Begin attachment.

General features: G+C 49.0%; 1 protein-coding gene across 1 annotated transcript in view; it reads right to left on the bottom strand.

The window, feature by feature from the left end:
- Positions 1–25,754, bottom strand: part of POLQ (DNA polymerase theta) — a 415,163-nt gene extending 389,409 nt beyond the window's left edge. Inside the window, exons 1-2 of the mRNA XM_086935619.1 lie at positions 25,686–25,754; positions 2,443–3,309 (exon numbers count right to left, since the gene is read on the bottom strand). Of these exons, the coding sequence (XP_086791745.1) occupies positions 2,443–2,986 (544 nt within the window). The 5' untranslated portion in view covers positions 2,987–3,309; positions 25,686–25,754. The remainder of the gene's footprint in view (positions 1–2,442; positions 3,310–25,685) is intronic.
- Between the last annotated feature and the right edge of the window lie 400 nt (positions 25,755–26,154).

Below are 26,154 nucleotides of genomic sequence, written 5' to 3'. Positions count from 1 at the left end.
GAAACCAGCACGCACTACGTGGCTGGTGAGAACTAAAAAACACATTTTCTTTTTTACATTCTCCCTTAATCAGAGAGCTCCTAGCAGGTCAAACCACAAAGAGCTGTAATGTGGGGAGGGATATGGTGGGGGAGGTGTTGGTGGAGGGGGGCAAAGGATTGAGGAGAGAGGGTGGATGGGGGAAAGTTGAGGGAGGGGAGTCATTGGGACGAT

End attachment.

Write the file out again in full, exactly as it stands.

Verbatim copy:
General features: G+C 49.0%; 1 protein-coding gene across 1 annotated transcript in view; it reads right to left on the bottom strand.

The window, feature by feature from the left end:
- Positions 1–25,754, bottom strand: part of POLQ (DNA polymerase theta) — a 415,163-nt gene extending 389,409 nt beyond the window's left edge. Inside the window, exons 1-2 of the mRNA XM_086935619.1 lie at positions 25,686–25,754; positions 2,443–3,309 (exon numbers count right to left, since the gene is read on the bottom strand). Of these exons, the coding sequence (XP_086791745.1) occupies positions 2,443–2,986 (544 nt within the window). The 5' untranslated portion in view covers positions 2,987–3,309; positions 25,686–25,754. The remainder of the gene's footprint in view (positions 1–2,442; positions 3,310–25,685) is intronic.
- Between the last annotated feature and the right edge of the window lie 400 nt (positions 25,755–26,154).

Below are 26,154 nucleotides of genomic sequence, written 5' to 3'. Positions count from 1 at the left end.
GAAACCAGCACGCACTACGTGGCTGGTGAGAACTAAAAAACACATTTTCTTTTTTACATTCTCCCTTAATCAGAGAGCTCCTAGCAGGTCAAACCACAAAGAGCTGTAATGTGGGGAGGGATATGGTGGGGGAGGTGTTGGTGGAGGGGGGCAAAGGATTGAGGAGAGAGGGTGGATGGGGGAAAGTTGAGGGAGGGGAGTCATTGGGACGAT